Stop financing fossil fuel
G7 countries should stop investment in coal and LNG based projects in developing countries like Bangladesh. LNG should not be used as a long-term transitional fuel.
Centre for Policy Dialogue (CPD) yesterday called for global initiatives to stop financing fossil fuel-based power projects immediately and to emphasise the investment in renewable energy.
The think tank also urged global leaders to support Bangladesh technically and financially to meet the ambitious target to convert 40 percent of its total energy sources into renewables by 2040.
CPD organised a dialogue at a city hotel ahead of the 49th G7 Summit, which is scheduled to be held on May 19 to 21 in Japan's Hiroshima. The US, UK, Canada, France, Germany, Italy and Japan are the members of G7.
"G7 countries should stop investment in coal and LNG (liquified natural gas) based projects in developing countries like Bangladesh. LNG should not be used as a long-term transitional fuel," said Khondaker Golam Moazzem, research director at CPD.
In the keynote paper, he said, "The commitments [to phasing out the fossil fuel] from the leading countries are currently stagnant, with some countries moving in opposite directions," he said.
According to CPD, the global commitment to climate financing should be increased to $100 billion per year and at least 50 percent of the allocation should be for renewable energy financing.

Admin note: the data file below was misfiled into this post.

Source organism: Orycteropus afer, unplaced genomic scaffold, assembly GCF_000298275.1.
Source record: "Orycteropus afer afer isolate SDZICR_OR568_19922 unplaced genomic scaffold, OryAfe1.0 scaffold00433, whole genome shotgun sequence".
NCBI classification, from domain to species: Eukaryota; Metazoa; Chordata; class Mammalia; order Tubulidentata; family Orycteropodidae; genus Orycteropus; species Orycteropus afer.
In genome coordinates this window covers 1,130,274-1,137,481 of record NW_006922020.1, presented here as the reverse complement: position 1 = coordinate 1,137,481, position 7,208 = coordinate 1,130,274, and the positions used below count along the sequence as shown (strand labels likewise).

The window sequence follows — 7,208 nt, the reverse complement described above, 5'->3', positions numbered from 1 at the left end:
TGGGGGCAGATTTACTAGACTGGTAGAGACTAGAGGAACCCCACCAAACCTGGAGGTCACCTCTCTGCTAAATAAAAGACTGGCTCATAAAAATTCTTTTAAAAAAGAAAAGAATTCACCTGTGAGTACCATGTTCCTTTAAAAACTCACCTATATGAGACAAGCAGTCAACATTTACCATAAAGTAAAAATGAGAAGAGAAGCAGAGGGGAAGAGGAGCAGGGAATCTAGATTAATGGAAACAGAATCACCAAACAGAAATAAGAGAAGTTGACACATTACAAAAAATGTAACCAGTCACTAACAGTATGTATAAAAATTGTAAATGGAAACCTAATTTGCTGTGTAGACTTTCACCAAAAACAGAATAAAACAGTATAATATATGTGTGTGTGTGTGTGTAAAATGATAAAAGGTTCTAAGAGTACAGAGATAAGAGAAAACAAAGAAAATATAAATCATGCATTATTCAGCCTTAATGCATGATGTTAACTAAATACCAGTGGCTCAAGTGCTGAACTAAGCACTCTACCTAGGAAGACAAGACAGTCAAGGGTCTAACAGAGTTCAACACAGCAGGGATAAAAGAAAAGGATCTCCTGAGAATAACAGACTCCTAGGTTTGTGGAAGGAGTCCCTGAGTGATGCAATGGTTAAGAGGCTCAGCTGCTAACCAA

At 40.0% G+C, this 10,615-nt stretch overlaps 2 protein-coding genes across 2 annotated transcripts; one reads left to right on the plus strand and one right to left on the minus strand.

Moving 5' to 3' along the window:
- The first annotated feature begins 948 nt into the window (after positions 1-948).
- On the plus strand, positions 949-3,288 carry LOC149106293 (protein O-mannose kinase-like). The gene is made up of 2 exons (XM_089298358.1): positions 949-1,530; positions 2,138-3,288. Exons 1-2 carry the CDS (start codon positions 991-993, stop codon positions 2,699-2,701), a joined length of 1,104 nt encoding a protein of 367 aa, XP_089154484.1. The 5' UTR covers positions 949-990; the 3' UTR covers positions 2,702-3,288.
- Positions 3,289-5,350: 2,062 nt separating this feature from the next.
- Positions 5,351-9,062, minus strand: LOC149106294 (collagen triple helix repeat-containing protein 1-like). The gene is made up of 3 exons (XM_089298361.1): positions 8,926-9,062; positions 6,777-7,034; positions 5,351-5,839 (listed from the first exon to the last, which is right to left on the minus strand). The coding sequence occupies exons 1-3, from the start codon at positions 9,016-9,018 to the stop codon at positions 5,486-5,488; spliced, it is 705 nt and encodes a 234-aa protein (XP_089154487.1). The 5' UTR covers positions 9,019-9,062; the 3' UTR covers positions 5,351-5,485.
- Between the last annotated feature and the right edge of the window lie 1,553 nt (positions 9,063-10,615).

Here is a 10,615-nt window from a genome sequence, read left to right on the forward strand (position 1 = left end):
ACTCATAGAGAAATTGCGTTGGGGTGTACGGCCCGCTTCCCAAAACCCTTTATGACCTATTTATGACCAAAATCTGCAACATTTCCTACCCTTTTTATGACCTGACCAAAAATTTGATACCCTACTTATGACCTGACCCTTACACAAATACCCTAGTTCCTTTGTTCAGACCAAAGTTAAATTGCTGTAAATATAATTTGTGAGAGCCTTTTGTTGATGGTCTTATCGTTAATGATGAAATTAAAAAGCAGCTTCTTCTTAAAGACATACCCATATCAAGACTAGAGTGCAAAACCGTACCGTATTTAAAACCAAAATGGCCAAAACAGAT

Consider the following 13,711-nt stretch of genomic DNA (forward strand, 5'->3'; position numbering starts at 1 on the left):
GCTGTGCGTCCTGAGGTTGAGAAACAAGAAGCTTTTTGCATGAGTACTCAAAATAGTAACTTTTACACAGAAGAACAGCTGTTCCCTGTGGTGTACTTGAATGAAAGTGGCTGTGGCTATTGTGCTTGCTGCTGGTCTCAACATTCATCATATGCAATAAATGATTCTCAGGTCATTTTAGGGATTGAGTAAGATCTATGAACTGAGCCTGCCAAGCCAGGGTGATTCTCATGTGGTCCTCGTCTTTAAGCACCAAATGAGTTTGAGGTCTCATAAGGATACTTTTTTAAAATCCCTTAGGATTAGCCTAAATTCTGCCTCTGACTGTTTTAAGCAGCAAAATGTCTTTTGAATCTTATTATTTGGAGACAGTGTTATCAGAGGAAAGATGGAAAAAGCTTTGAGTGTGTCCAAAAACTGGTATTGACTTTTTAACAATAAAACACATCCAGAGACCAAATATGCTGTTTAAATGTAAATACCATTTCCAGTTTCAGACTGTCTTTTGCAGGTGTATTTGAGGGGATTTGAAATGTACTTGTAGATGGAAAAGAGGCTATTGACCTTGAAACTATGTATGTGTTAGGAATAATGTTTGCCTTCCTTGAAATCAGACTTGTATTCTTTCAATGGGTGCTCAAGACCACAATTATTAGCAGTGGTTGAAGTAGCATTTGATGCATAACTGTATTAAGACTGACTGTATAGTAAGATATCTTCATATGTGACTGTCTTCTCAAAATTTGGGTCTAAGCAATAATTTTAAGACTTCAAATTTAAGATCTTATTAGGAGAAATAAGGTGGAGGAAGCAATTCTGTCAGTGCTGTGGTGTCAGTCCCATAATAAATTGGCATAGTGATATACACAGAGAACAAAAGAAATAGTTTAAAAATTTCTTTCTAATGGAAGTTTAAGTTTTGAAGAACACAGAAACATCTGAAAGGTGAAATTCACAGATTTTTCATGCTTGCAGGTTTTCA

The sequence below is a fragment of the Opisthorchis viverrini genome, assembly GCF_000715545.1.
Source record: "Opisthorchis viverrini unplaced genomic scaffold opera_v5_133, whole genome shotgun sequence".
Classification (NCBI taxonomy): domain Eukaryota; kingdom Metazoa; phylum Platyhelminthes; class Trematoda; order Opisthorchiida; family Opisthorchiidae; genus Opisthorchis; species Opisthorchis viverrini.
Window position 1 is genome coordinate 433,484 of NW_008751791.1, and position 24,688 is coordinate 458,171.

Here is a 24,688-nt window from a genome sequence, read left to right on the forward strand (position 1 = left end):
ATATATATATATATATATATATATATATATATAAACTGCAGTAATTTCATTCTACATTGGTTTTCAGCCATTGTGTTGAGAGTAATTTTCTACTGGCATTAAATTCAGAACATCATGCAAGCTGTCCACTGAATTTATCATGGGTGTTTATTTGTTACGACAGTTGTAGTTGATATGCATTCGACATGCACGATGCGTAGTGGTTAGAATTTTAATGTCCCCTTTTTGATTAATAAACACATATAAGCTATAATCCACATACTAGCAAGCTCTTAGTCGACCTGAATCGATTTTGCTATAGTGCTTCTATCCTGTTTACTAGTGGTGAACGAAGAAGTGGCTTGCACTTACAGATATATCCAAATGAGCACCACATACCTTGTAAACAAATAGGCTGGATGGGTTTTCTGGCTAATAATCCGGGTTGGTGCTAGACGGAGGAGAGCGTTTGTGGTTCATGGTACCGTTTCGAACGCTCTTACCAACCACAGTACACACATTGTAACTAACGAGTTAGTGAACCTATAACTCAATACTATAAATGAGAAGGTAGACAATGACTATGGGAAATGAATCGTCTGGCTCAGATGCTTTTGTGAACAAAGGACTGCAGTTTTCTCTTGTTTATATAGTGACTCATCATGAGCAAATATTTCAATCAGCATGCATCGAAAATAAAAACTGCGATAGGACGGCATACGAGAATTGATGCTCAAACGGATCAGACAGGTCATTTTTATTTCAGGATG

"The use of untested, debatable, and expensive technologies like hydrogen fuel and ammonia should not be imposed on developing countries," Moazzem added.
Bangladesh is preparing the integrated energy and power sector master plan with the help of Japan International Cooperation Agency (JICA), which includes hydrogen and ammonia as the upcoming renewable energy technologies.
However, Tatsuya Machida, Deputy Chief of Mission at the Embassy of Japan in Bangladesh, claimed that though the master plan is going to be an ambitious one, it will incorporate a realistic plan.
Replying to a question about financing the Matarbari coal-based power plant in Cox's Bazar, which is impacting the biodiversity and livelihood of locals, Machida said, "It's true that our project in Matarbari will entirely change the landscapes, but it was the best option in our hand due to the geographical position… a deep-sea port is going to be developed there."
Florian Höllen, Head of Cooperation, Embassy of the Federal Republic of Germany, said Bangladesh has some companies like Walton which have a global presence and the potential to produce advanced renewable technologies based the local and cheaper resources.
Regarding the import of renewable technologies, he suggested exempting the extended import duty and VATs and incentivising renewable energy technologies.
Matt Cannell, Acting High Commissioner of the British High Commission, said, "Bangladesh should try to leverage more financing out of the International Financial Institutions (IFIs) system for energy security, scaling up Green Climate Fund, IMF Resilience and Sustainability Trust and Climate Finance Task Force."
Tanvir Shakil Joy, member of the Parliamentary Standing Committee on Ministry of Environment, Forest and Climate Change, said, "Our plans regarding the transition to renewable energy need to be implemented and coordinated appropriately so that the livelihoods of the common people do not get hampered."
Fahmida Khatun, executive director at CPD, chaired the session, while former Buet Prof Ijaz Hossain, SREDA's Director Syed Mohammad Aminur Rahman also joined.